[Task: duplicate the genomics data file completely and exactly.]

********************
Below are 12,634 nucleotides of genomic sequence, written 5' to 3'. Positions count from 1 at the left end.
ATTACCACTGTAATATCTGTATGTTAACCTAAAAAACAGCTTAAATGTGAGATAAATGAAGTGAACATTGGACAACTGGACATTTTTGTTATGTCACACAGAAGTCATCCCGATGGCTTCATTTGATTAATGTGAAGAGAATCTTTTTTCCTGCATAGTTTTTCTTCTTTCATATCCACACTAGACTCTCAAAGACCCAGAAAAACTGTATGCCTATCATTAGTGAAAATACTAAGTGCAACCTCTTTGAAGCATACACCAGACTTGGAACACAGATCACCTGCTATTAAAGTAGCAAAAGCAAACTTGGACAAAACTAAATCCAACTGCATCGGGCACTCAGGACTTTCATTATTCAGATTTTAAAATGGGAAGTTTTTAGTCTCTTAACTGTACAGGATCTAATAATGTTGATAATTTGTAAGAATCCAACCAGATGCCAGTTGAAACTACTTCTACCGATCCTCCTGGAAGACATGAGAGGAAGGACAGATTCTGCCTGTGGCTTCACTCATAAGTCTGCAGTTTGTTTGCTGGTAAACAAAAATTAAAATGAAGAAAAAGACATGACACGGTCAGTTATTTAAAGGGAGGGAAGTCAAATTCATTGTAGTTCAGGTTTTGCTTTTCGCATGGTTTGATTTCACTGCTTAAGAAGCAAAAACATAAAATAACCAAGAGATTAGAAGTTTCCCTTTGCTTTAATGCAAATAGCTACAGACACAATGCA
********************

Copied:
Below are 12,634 nucleotides of genomic sequence, written 5' to 3'. Positions count from 1 at the left end.
ATTACCACTGTAATATCTGTATGTTAACCTAAAAAACAGCTTAAATGTGAGATAAATGAAGTGAACATTGGACAACTGGACATTTTTGTTATGTCACACAGAAGTCATCCCGATGGCTTCATTTGATTAATGTGAAGAGAATCTTTTTTCCTGCATAGTTTTTCTTCTTTCATATCCACACTAGACTCTCAAAGACCCAGAAAAACTGTATGCCTATCATTAGTGAAAATACTAAGTGCAACCTCTTTGAAGCATACACCAGACTTGGAACACAGATCACCTGCTATTAAAGTAGCAAAAGCAAACTTGGACAAAACTAAATCCAACTGCATCGGGCACTCAGGACTTTCATTATTCAGATTTTAAAATGGGAAGTTTTTAGTCTCTTAACTGTACAGGATCTAATAATGTTGATAATTTGTAAGAATCCAACCAGATGCCAGTTGAAACTACTTCTACCGATCCTCCTGGAAGACATGAGAGGAAGGACAGATTCTGCCTGTGGCTTCACTCATAAGTCTGCAGTTTGTTTGCTGGTAAACAAAAATTAAAATGAAGAAAAAGACATGACACGGTCAGTTATTTAAAGGGAGGGAAGTCAAATTCATTGTAGTTCAGGTTTTGCTTTTCGCATGGTTTGATTTCACTGCTTAAGAAGCAAAAACATAAAATAACCAAGAGATTAGAAGTTTCCCTTTGCTTTAATGCAAATAGCTACAGACACAATGCA